It is common for people to experience moments of gains and losses and they have the right to celebrate or mourn them.
It is common for people to experience moments of gains and losses and they have the right to celebrate or mourn them. But one Reddit user, u/TheThinker42, shared a tragic incident that left a scar on his life because his bosses weren't sympathetic to his situation at all. The title of the post read: "Tip – Don’t cry on company time." For some initial context, the man revealed how his wife gave birth to a stillborn baby in September and his work and management team was pretty supportive during that time.
Since the company offered 40 hours of bereavement leave, the man got approval to take an additional 40 hours of leave to mourn, grieve and find some semblance of normal in his life. After a leave of two weeks, the employee returned to the office and everything seemed fine. "On the morning of October 31st, I began my day by reviewing my work email and reading through one titled 'Utilization.' My director explained that my current utilization rate was below my (read: corporate’s) utilization goal," the post read.
He explained that the utilization rate is a ratio of time billed to clients over the total number of hours he could work. "My director asked if I was aware of this deficiency and if I had a plan to meet the utilization goal by the end of the calendar year. In my response, I noted, that before my bereavement leave, I was comfortably above my utilization goal, and I asked if the current utilization rate erroneously included my bereavement. The director’s response blew me away saying that, 'No, the bereavement leave is included intentionally; it negatively impacts utilization because it is treated as if it were vacation time'," the post continued.
"Fast forward to last week, I’m sitting in a team meeting with my manager and director to discuss my performance and corporate goals progress. I dance around my lack of goals progress (expected parental leave and actual bereavement leave ruined any chance of achieving the goals management made me put together back at the start of the year). The conversation came back to the dreaded utilization conversation. I explained I was still under the utilization goal but I had a plan to hit the utilization goal by year-end," the Reddit post further revealed.
He decided to tell the management that the way they were calculating his "utilization goal" was upsetting and it basically communicated that he could "mourn and recover from a traumatic event, but just make sure to make up his time and not cry while the clock is on!" The employee added: "Neither the manager nor the director said anything for half a minute before clumsily shuffling onto the next topic on their checklist. Management may not care, but thanks for reading and listening to my frustrations." People on the platform collectively supported the employee who was wronged by his company and left meaningful comments for him.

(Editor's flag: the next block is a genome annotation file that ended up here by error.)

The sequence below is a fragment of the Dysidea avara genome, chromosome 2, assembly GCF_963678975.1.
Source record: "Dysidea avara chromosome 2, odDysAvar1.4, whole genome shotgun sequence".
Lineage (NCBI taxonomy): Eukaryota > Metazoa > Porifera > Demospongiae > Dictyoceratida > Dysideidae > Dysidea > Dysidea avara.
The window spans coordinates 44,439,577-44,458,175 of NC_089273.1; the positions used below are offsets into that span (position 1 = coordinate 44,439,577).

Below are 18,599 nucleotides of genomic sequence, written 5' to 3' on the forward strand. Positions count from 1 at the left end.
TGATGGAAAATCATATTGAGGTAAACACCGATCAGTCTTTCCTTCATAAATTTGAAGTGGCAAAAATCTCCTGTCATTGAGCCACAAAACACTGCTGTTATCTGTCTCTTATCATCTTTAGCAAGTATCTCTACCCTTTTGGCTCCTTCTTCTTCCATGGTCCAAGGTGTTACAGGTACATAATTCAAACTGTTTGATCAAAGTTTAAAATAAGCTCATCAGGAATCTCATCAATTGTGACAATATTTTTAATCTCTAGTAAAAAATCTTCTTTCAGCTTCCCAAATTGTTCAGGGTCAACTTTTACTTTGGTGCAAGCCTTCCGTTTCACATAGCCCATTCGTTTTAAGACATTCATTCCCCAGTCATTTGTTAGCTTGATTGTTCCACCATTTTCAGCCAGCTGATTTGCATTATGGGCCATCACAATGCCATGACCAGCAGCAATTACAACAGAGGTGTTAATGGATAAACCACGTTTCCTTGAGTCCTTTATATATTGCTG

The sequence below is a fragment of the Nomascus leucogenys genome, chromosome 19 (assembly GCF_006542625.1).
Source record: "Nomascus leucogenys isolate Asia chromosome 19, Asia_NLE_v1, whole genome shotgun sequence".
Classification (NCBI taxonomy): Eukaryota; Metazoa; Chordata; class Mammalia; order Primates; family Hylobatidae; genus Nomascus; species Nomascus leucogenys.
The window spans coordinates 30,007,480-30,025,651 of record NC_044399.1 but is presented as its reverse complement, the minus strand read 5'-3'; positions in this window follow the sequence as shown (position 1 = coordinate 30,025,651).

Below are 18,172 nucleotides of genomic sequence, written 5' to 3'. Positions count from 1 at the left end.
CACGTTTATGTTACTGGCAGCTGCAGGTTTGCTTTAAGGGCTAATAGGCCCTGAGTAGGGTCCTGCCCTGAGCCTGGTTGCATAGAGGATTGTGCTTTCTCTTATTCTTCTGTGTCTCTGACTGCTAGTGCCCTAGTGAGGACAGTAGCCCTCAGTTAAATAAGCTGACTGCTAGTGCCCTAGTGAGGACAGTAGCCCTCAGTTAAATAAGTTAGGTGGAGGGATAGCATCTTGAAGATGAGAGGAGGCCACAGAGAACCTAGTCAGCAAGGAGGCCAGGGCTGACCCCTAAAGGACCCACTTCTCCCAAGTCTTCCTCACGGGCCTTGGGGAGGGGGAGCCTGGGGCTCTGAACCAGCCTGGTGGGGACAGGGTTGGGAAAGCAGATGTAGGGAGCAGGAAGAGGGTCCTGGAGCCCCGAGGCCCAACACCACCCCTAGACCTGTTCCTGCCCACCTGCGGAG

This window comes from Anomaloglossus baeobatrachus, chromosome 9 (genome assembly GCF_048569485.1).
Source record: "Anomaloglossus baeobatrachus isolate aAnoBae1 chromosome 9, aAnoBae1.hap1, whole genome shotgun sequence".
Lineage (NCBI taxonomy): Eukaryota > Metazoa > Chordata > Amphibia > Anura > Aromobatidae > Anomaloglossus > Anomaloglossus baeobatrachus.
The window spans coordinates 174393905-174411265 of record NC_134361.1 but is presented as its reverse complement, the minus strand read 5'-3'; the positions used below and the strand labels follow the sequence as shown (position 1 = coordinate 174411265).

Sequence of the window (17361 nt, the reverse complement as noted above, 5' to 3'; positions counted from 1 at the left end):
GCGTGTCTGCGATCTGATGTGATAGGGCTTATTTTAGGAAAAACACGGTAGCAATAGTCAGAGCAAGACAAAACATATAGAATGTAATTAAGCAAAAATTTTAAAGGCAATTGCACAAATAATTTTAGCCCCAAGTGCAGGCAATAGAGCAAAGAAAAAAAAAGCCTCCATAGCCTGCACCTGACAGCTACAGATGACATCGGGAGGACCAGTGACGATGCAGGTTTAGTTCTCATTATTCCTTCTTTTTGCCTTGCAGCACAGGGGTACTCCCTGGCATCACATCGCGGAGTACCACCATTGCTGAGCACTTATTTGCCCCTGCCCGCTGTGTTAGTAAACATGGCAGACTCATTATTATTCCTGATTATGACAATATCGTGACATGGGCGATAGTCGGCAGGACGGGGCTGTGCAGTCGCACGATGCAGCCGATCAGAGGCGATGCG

u/Aggressive-Name-1783 remarked, "This is one of those rare situations where when you interview for new jobs, you can specifically trash your old employer. 'Why are you looking for a new job?' Well, I was one of the top performers in my position within the company, but after I took some time off to mourn the loss of my dead kid my performance reviews criticized my time off as having negatively impacted my rates. I feel as a top performer for my company, I should be able to take a bit of time off to mourn my dead child without it being held against me. No reasonable manager is going to think that’s crazy."
u/walk_through_this wrote, "I am sorry that this happened to you. This is a garbage policy because it suggests that they want emotionless drones working there instead of actual people. People have lives, they don't simply return to regeneration pods when not at work. Also, It's not like you went out of your way to abuse the policy, you had a massive disaster hit your life."